Battles of St. Leonard Creek

Six row boats flying the American flag sail to meet the British in a naval battle.
The US Chesapeake Flotilla being chased by a vastly superior British squadron near the mouth of the Patuxent River at Cedar Point. © Richard Schlect

“The Enemy opened a Battery of Five Guns on the two Ships under my Command, from the high land, forming the Entrance of [St.] Leonards Creek…shortly after the Flotilla…rounded the point and opened a well directed fire on both Ships…”
– British Capt. Thomas Brown to Rear Adm. George Cockburn, June 27, 1814

During the summer of 1814, the British navy tried to flush out and destroy the U.S. Chesapeake Flotilla—a rag-tag assembly of armed boats and barges.

British warships blockaded the mouth of the Patuxent River after the Chesapeake Flotilla and Royal Navy skirmished off Cedar Point on June 1, 1814. The flotilla escaped up the Patuxent following the skirmish and sought safety in St. Leonard Creek, four miles upriver.

The British pursued, and the largest naval engagement in Maryland waters – as well as some of the fiercest fighting of the war-- occurred where St. Leonard Creek meets the Patuxent River.

Illustration of a man standing in a boat, bailing water onto flames.
William Barney bails water onto the burning gun barge. (c) Gerry Embleton
The flotilla prevailed in a series of skirmishes June 8–10, known as the First Battle of St. Leonard Creek.

During the June 8 battle, a British Congreve rocket struck a gun barge, killing a flotillaman and exploding gunpowder onboard. As the crew abandoned the burning boat, Sailing Master William Barney, Commodore Joshua Barney’s son and learder of one of the flotilla’s three divisions, quickly hailed his father for permission and, alone, bravely boarded the flaming vessel. The young Barney heroically bailed water into the boat and rocked it about onto the flames, extinguishing the fire and saving the vessel, much to “the very great delight and astonishment of the commodore.”

After three days, the hard-fighting Chesapeake Flotilla had almost bested a vastly superior English force. Joshua Barney was convinced that the Americans “must have done them considerable damage.” On June 11, the British pulled a stranded and damaged schooner off a sand bar and began repairs.

The First Battle of St. Leonard Creek had changed nothing—the flotilla was still bottled up in the creek. But it had bought the anxious Americans a little more time to prepare their tidewater defenses. The British forces, still waiting for reinforcements, decided to leave Barney alone for the moment.

A few weeks later, they clashed again in the Second Battle of St. Leonard Creek. This time, Barney had land support, including a gun battery at present-day Jefferson Patterson Park and Museum. Cannons and infantry on the St. Leonard Creek bluffs supported the Chesapeake Flotilla in a predawn attack on June 26. The plan ended in confusion, but Barney’s barges rowed down the creek with cannons blazing. When the British blockade withdrew to repair dames, Barney’s flotilla escaped up the Patuxent.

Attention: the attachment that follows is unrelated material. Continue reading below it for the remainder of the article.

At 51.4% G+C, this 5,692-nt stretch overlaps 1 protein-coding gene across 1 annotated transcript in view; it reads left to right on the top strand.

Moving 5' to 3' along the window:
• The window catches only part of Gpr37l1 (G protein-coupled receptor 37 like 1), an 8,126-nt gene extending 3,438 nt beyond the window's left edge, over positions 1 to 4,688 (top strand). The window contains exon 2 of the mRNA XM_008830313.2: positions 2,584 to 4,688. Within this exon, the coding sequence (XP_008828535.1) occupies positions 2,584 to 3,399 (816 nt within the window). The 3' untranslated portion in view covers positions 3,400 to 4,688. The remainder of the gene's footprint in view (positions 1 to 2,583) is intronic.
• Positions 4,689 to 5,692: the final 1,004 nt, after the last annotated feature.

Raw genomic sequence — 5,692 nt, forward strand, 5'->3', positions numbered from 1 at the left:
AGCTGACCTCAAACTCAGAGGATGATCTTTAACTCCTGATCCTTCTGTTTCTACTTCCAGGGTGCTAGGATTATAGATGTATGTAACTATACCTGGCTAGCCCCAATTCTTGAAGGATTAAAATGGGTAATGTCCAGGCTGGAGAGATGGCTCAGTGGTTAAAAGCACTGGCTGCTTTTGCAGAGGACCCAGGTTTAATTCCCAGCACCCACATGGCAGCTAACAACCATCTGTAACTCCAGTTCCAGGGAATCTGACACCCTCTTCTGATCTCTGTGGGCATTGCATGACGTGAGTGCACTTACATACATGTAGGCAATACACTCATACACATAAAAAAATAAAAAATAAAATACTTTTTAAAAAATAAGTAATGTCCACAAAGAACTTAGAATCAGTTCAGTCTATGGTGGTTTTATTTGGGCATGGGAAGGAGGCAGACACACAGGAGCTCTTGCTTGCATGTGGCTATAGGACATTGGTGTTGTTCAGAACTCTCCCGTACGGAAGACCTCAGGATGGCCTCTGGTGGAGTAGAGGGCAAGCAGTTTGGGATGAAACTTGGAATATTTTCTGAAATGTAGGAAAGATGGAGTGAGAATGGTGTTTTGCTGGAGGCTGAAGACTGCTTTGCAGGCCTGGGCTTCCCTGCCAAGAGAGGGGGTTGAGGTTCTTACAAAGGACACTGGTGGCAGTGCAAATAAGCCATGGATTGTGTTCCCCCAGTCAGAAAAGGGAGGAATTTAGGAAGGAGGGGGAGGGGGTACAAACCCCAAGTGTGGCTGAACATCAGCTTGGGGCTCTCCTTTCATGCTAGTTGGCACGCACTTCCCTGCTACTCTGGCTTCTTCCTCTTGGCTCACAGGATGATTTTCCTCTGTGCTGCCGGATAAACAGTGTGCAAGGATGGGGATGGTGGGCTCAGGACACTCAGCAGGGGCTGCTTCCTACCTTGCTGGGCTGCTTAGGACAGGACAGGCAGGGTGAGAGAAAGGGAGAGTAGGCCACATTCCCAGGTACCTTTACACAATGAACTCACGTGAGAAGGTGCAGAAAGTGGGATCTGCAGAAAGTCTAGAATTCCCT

Illustration of two ships exploding.
Americans rigged trains of gunpowder to ignite their abandoned flotilla barges, causing a series of deafening explosions. © Gerry Embleton
The British pursued. The Chesapeake Flotilla found itself trapped in the shallows of the Patuxent River. With orders to keep his boats out of enemy hands, Barney reluctantly ordered his men to destroy the flotilla when the British approached. They laid trains of gunpowder to explosives aboard each barge. As the British rounded Pig Point south of here on August 22, 1814, the Americans touched off the first fuse. The Flotilla then headed overland toward Washington to assist with the defense of the nation’s capital.

“Seventeen Vessels...composed this formidable and So much Vaunted Flotilla, Sixteen were in quick Succession blown to atoms and the Seventeenth...was captured.”
British Vice Admiral Cochrane, August 22, 1814

excerpts from "In Full Glory Reflected: Discovering the War of 1812 in the Chesapeake" by Ralph E. Eshelman and Burton K. Kummerow

Continue reading about the Battle of Bladensburg.


  • Charles Ball
    Charles Ball

    Charles Ball joined the US Navy Flotilla during the war and participated in Battles of St. Leonard Creek and Bladensburg.

  • A black and white illustration of a man in a naval uniform.
    Joshua Barney

    Joshua Barney lead the U.S. Chesapeake Flotilla during the War of 1812.

  • Alexander Cochrane
    Alexander Cochrane

    Vice Admiral Alexander Cochrane was Commander-in-Chief of the North American Station in 1814, overseeing the raids of the Chesapeake.

  • George Cockburn
    George Cockburn

    Rear Admiral George Cockburn organized the raids along the Chesapeake under Alexander Cochrane’s orders.

Last updated: January 13, 2022

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